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14b. Inputs (CLS Adults)

This week, our group was asked to probe an input devices’ analog and digital signals.

To do this, we used our labs Analog Discovery Systems Kit which is, among many things, an effective USB oscilloscope.

On Monday, April 25, we tried to see if we could determine how to use the Siglent Technologies SDS1102X LCD Digital Oscilloscope in the Charlotte Latin School Fab Lab.


We decided to analyze Barbara Morrow’s PIR breakout board , but unsure of how to connect the PIR sensor to the oscilliscope, we decided to do an Internet search. We found and watched “PIR sensor - testing and looking at sensor output with oscilloscope” and “Infra-red sensor In Oscilloscope PIR Sensor lhi778 opamp Circuit”]. Although we had the manual for the oscilloscope, we never really could tell if we were using it correctly. We were unsure of how to make the adjustments needed to see the waves. The following viedo shows Nidhie and Barbara trying to use Siglent Technologies SDS1102X LCD Digital Oscilloscope.

When the whole group was able to meet on Tuesday, April 26, we used an Analog Discovery 2 (by Digilent) to investigate some of Barbara’s PCB’s (from this week and previous weeks). We recorded this video on Barbara’s iPad, and she used iMovie to merge the two clips together into one video. In working on his final project, classmate, Charlie Horvath, had learned a lot about the Analog Discovery 2 (oscilliscope), and he showed us some of what he knew. Our video is shown below.

Our group also deemed Charlie’s board (used for his input/output week) to be another good circuit to measure for this group assignment, since it involves both an analog input device and a digital toolchain. This board connects an electret microphone dev. board into an AVR 1614 chip. The audio input gets converted into digital using the chips Analog-to-Digital converter (ADC), then back to analog using the chip’s Digital-to-Analog converter (DAC). More detail on the construction of this circuit can be found here.

By probing the Voltage output directly from the analog mic, we can see a smooth analog signal that ranges from 0 to 4.3 V. Since it is a microphone, this signal is centered about the halfway mark of 2.15 V, and stretches up and down towards 0 and 4.3 V. Additionally, we probed the signal coming from the 1614 chip. Specifically, by reading the output from the Digital-to-Analog Converter pin, we can see this same waveform produced after it has been digitally processed by the chip. We can then compare the two waveforms and gain useful insight into the operation of the mic as well as the chips digital toolchain.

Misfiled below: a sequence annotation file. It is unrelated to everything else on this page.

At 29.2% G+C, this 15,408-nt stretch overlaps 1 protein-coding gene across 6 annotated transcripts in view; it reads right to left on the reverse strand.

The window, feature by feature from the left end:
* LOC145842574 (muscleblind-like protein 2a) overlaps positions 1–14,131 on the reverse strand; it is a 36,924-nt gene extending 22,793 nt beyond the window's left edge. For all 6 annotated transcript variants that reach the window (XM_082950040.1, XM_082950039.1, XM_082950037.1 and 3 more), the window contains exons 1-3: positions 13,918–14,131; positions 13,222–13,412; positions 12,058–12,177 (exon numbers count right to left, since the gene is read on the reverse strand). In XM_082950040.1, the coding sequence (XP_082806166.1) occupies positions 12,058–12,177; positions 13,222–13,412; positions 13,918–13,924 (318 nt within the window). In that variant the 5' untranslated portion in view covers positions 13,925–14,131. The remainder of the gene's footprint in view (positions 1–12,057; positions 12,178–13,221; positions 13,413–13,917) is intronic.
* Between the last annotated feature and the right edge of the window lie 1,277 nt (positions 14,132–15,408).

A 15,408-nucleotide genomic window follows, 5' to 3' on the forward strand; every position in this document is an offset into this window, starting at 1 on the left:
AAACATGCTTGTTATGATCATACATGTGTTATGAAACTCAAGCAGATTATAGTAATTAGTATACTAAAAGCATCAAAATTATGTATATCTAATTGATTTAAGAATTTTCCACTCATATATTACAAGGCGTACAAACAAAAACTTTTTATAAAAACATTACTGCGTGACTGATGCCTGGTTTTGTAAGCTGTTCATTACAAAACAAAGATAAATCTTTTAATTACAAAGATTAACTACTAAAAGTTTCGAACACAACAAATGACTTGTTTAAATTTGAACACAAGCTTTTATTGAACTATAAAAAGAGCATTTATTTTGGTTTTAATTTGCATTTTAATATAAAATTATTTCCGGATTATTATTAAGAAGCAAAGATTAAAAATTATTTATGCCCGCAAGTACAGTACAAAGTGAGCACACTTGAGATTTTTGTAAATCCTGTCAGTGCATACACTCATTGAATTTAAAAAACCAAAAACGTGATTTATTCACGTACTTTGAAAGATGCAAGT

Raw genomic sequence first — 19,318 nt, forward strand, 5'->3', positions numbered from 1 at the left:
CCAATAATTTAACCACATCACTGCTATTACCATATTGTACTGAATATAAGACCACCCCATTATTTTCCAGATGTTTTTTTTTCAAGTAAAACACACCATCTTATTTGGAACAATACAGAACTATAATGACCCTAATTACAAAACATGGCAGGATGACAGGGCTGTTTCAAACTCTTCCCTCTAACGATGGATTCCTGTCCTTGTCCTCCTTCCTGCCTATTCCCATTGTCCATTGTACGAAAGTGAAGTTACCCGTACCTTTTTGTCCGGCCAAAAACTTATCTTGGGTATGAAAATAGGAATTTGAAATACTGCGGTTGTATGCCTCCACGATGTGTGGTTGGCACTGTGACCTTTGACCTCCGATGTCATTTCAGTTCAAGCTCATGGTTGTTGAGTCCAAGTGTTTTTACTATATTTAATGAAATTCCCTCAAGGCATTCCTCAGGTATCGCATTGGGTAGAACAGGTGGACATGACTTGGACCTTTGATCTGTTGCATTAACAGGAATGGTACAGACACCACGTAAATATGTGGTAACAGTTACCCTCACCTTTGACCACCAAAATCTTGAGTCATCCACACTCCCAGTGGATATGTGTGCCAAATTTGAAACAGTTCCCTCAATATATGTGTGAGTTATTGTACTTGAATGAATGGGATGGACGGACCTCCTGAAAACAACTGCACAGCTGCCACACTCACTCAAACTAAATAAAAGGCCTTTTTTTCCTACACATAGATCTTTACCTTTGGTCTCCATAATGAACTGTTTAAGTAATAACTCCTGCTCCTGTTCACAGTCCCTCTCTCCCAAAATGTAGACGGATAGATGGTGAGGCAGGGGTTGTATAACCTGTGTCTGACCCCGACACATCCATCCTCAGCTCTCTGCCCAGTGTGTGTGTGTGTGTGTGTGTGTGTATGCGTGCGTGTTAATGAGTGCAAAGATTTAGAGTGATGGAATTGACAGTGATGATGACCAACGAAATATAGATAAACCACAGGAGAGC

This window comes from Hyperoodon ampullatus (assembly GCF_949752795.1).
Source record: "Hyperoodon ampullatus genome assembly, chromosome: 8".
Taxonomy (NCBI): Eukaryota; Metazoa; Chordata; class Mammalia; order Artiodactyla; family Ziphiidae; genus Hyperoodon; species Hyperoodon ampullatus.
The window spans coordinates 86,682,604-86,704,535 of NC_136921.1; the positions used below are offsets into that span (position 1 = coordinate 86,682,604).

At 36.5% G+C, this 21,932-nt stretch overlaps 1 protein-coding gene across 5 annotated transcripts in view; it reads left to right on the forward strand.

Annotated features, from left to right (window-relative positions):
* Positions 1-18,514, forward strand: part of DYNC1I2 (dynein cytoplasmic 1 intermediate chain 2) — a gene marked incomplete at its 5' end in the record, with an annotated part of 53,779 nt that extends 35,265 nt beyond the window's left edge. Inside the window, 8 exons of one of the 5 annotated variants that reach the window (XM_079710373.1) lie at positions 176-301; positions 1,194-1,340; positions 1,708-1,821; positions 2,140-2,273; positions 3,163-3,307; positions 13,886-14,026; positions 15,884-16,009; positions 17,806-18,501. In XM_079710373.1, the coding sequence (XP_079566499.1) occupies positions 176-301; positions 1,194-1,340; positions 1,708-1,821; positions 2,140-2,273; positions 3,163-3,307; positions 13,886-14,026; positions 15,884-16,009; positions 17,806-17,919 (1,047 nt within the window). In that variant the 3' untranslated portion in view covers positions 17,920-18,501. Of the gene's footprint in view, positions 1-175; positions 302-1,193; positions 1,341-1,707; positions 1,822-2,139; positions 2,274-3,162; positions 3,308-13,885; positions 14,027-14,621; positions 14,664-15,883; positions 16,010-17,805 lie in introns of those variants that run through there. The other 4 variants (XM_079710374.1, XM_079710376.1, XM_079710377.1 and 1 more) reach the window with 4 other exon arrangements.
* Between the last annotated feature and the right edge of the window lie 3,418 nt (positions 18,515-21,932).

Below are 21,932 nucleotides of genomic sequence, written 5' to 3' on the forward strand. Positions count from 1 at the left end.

The connections were made by connecting the measurement device as follows.

  • Analog signal 1+ (orange wire) <-> DAC Output
  • Analog signal 2+ (blue wire) <-> mic output
  • Ground (black wire) <-> 1614 ground.

Here are the results.


Here we are able to see the smooth analog output from the electret microphone sampled in blue (C2.) Additionally, we are able to see the output of the AVR 1614 chip in yellow (C1), which is simply using the ADC and DAC peripherals to process and reproduce the signal. While, technically the signal it has been converted back to analog at this stage, this is in effect, the closest thing that an electret microphone will offer to a digital output.

That said, the ADC prescalar is currently set at DIV4. Meaning, the chip’s ADC will sample the incoming wave (blue) at the chip’s clock speed divided by 4.


We temporarily changed this value to DIV128 to further explore the digital nature of this output signal. By reducing the sample speed, we noticed two things. First, as expected, the DAC output wave became boxier and less smooth. This is because the DAC is doing its best to interpolate the digital signal back into a smooth analog output. That being said, as we reduce the number of samples available, the data becomes more boxy and we see more artifacts from the digital nature of the signal. Though, perhaps more unexpectedly is the phase lag induced in the DAC output signal. With the prescalar set to DIV4, the phase lag between the two waves was on the order of nanoseconds and completely negligible. In other words, the yellow and blue waves overlapped almost completely. After this change to the prescalar variable, the phase lag was measured 600 microseconds. By slowing down the chip, we effectively took these signals out of phase, and the yellow signal now lags behind the blue. This would be problematic for certain applications.


Overall, the Digital to Analog Discovery kit is proving to be a very effective tool in our arsenal. In addition to being an oscilloscope, it can also serve as a logic analyzer and a waveform generator. In this case, it was the perfect tool to measure the analog output from the mic as well as the signal that was converted to digital and back again.

Last update: May 14, 2022